He revealed that the government will be adopting new methods to accelerate the implementation of these priorities. The top priorities include aligning the Botswana civil service machinery to the presidential agenda, staring with the presidential transformational agenda, which he says will come with “significant government reforms in the public service.”

The other priority, according to the president, is to enhance the value chain development, expected to  unlock opportunities for new, high-growth companies in the private sector and youth employment among other citizen empowerment attributes. 

“The initial sectors of focus will be minerals, tourism, food, and education. We also intend to identify new sectors in the global export product space that we can successfully grow in Botswana, resulting in significant job creation for our youth while also driving much-needed export diversification,” president Masisi said.

In selecting these priorities and adopting a new implementation model, Masisi said many Batswana don’t feel the country’s wealth because of income and wealth inequalities, with many left behind. The president said a large section of the budget goes towards keeping people’s heads above water rather than investing in and catalysing  to reach their full potential.

“Our middle class is too narrow and has low level income. It is a mere semblance of the middle class that we want to create and intend to build to attain our goals of Vision 2036. The bottom 50 percent of our people has only 9 percent of our national income,” said the president.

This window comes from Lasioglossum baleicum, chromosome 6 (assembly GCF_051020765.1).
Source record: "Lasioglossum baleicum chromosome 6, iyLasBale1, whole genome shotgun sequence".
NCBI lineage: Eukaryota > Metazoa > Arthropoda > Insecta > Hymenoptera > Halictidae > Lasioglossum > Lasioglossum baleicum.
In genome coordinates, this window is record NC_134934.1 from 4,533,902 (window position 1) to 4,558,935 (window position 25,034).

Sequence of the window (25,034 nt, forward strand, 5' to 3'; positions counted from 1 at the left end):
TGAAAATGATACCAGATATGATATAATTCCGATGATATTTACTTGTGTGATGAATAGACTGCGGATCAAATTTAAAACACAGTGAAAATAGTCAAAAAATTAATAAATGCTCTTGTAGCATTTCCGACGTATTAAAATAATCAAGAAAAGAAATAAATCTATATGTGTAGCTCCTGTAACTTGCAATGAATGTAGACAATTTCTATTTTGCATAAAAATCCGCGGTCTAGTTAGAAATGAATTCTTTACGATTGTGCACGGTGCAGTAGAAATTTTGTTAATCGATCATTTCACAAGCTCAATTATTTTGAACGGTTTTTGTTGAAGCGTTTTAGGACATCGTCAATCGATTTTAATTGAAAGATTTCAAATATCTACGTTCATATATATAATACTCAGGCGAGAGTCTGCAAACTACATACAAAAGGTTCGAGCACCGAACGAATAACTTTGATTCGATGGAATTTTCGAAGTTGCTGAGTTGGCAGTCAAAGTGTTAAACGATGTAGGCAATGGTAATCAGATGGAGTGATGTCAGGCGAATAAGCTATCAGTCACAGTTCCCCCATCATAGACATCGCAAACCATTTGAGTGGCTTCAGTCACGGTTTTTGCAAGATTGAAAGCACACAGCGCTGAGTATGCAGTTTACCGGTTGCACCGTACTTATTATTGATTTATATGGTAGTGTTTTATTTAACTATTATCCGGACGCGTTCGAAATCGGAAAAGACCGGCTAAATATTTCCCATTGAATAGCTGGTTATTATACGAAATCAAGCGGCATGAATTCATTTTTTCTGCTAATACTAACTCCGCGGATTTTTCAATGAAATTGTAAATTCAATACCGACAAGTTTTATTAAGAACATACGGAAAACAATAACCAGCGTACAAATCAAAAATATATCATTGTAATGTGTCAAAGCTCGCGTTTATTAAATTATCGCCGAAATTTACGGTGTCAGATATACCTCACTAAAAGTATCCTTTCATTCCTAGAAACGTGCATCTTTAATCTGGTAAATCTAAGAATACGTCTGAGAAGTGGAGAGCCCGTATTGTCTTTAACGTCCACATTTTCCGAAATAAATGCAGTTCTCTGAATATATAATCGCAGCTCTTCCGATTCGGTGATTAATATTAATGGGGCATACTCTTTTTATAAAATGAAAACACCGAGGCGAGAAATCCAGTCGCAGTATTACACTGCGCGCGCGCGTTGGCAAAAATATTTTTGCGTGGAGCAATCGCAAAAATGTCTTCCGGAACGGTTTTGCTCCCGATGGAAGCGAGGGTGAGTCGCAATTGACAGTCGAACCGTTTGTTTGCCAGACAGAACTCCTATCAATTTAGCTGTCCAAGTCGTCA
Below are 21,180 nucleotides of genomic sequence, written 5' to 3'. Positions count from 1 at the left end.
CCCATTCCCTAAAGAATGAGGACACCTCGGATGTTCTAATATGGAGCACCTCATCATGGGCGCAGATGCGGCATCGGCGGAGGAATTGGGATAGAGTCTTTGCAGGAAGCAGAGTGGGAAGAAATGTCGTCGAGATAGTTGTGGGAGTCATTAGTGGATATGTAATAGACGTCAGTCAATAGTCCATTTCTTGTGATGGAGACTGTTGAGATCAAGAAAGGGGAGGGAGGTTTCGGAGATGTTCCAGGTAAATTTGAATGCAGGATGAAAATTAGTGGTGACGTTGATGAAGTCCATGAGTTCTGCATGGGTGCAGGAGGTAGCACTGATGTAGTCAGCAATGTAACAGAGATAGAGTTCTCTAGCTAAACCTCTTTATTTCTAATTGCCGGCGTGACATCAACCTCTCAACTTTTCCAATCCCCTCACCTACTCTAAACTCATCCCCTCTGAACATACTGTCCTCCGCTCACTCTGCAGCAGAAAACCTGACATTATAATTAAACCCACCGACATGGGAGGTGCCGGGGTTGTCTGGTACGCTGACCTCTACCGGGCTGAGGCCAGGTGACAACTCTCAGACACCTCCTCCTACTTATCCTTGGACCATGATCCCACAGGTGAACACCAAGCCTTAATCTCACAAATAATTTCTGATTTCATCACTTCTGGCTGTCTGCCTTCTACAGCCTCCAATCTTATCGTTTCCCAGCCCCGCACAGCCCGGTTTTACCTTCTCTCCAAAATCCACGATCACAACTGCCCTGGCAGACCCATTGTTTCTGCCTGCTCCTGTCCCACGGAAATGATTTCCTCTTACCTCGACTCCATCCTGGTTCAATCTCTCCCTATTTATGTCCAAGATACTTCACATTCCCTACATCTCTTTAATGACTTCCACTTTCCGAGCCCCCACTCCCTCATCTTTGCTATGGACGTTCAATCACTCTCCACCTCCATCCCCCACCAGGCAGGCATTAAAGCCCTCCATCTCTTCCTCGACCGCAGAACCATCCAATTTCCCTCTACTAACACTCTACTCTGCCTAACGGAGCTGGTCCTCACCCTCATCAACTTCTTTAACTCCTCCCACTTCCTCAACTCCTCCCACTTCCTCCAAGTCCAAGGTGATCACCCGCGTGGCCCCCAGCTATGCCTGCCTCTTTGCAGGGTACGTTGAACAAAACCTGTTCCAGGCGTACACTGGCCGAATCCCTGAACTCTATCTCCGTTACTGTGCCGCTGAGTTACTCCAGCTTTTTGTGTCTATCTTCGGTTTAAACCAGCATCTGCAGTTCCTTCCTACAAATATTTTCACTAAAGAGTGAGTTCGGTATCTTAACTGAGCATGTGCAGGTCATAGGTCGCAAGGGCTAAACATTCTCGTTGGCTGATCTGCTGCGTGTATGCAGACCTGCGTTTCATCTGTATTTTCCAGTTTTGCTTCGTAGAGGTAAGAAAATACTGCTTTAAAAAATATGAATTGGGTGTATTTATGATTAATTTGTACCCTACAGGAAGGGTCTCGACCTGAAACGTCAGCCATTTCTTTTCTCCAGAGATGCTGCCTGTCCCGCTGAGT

While the president has set a tone for a change, it will happen at a time when the country’s fiscal strength has deteriorated. In the latest update from Bank of Botswana, the Pula Fund reduced slightly to P6.5 billion, down from January’s P7.4 billion, which was an improvement after many months of successive declines.

In 2020, the fund had its biggest fall, ending the year with P2.8 billion, lower than the P20 billion it began the year with, indicating that P17.2 billion or 86 percent of the funds was used in 2020. The depletion was attributed to frequent withdrawals by the government to plug the budget deficits caused by high spending. Between 2017 and 2019, budget shortfalls have added to P21.8 billion, while projections for 2020/2021 financial year points to an all-time high budget deficit of P21 billion.

Moody’s has said that the latest shock delivered by the pandemic has exposed the structural limitations of Botswana’s growth model, characterized by the large presence of the public sector and exposure to fluctuations in global demand for diamonds, which accounts for 15 percent of gross domestic output and around 90 percent of exports.

While the government has reaffirmed its commitment to economic diversification with the adoption of the Economic Recovery and Transformation Plan (ERTP) presented in 2020, the mixed track record on implementing structural reforms suggests that progress will likely remain very gradual, said Moody’s.